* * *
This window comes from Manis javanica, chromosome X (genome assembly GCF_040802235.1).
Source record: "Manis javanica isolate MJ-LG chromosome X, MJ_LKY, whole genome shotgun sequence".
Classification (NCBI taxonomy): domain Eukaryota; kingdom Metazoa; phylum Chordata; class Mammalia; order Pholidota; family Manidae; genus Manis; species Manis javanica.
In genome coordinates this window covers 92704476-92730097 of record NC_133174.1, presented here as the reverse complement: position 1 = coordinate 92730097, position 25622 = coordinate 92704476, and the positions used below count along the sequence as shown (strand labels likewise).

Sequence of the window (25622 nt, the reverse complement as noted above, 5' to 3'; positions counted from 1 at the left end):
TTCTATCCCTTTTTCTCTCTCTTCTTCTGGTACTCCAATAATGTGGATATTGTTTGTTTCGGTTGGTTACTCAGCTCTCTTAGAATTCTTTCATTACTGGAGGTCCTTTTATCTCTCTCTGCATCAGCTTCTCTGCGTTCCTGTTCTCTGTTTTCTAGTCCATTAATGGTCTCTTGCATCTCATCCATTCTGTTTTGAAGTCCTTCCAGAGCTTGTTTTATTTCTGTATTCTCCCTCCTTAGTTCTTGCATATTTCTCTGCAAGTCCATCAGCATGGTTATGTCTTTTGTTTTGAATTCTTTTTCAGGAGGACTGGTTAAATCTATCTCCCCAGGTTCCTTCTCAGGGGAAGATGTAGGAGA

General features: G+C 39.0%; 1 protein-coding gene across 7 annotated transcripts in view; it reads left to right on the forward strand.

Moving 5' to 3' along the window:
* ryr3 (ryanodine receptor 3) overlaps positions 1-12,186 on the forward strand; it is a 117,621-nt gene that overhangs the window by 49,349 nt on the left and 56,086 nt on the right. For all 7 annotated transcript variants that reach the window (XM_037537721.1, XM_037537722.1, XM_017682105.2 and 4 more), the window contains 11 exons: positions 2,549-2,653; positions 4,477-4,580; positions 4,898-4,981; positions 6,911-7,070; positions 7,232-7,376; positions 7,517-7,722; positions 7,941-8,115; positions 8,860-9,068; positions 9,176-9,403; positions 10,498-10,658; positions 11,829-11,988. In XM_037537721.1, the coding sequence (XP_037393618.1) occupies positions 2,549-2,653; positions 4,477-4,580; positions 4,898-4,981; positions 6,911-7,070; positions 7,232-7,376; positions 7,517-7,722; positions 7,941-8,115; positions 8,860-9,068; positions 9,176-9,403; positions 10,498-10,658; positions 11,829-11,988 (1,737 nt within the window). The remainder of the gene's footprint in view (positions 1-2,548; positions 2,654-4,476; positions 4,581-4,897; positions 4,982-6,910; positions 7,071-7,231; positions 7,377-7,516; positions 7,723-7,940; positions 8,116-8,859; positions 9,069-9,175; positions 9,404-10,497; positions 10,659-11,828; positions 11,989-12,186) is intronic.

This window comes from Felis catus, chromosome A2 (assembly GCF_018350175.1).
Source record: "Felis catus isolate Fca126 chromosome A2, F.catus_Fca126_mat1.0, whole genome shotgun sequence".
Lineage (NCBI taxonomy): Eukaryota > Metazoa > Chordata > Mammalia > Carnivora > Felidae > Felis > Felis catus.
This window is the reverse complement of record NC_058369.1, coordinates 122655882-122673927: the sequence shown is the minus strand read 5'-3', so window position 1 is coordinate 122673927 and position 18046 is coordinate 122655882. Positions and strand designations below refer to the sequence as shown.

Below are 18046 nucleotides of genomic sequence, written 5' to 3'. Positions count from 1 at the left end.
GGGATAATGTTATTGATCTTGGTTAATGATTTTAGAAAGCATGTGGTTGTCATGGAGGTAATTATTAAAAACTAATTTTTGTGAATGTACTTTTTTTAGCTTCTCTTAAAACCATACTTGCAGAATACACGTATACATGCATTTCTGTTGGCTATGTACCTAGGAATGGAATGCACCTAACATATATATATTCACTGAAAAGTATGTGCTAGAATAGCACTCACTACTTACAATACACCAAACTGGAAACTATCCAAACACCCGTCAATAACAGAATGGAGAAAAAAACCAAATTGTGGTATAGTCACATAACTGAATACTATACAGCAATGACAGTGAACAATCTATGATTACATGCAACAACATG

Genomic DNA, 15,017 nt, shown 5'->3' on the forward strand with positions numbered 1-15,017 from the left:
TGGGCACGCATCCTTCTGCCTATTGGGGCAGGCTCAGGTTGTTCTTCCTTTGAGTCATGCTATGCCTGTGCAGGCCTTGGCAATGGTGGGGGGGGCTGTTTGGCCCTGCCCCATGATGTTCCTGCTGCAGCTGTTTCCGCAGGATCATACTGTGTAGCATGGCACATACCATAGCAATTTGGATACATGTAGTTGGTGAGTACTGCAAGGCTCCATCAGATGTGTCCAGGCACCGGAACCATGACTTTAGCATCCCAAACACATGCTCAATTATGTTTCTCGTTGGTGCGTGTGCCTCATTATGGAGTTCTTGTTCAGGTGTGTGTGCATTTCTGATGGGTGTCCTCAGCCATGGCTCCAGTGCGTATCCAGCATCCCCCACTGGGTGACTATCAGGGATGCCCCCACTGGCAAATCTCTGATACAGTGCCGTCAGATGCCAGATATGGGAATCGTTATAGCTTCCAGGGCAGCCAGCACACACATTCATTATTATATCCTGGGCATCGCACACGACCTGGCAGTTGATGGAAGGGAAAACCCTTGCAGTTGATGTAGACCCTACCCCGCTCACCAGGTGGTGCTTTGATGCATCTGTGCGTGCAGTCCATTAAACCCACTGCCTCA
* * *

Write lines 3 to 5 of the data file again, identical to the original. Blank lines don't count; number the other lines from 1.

Classification (NCBI taxonomy): domain Eukaryota; kingdom Metazoa; phylum Chordata; class Mammalia; order Pholidota; family Manidae; genus Manis; species Manis javanica.
In genome coordinates this window covers 92704476-92730097 of record NC_133174.1, presented here as the reverse complement: position 1 = coordinate 92730097, position 25622 = coordinate 92704476, and the positions used below count along the sequence as shown (strand labels likewise).

Sequence of the window (25622 nt, the reverse complement as noted above, 5' to 3'; positions counted from 1 at the left end):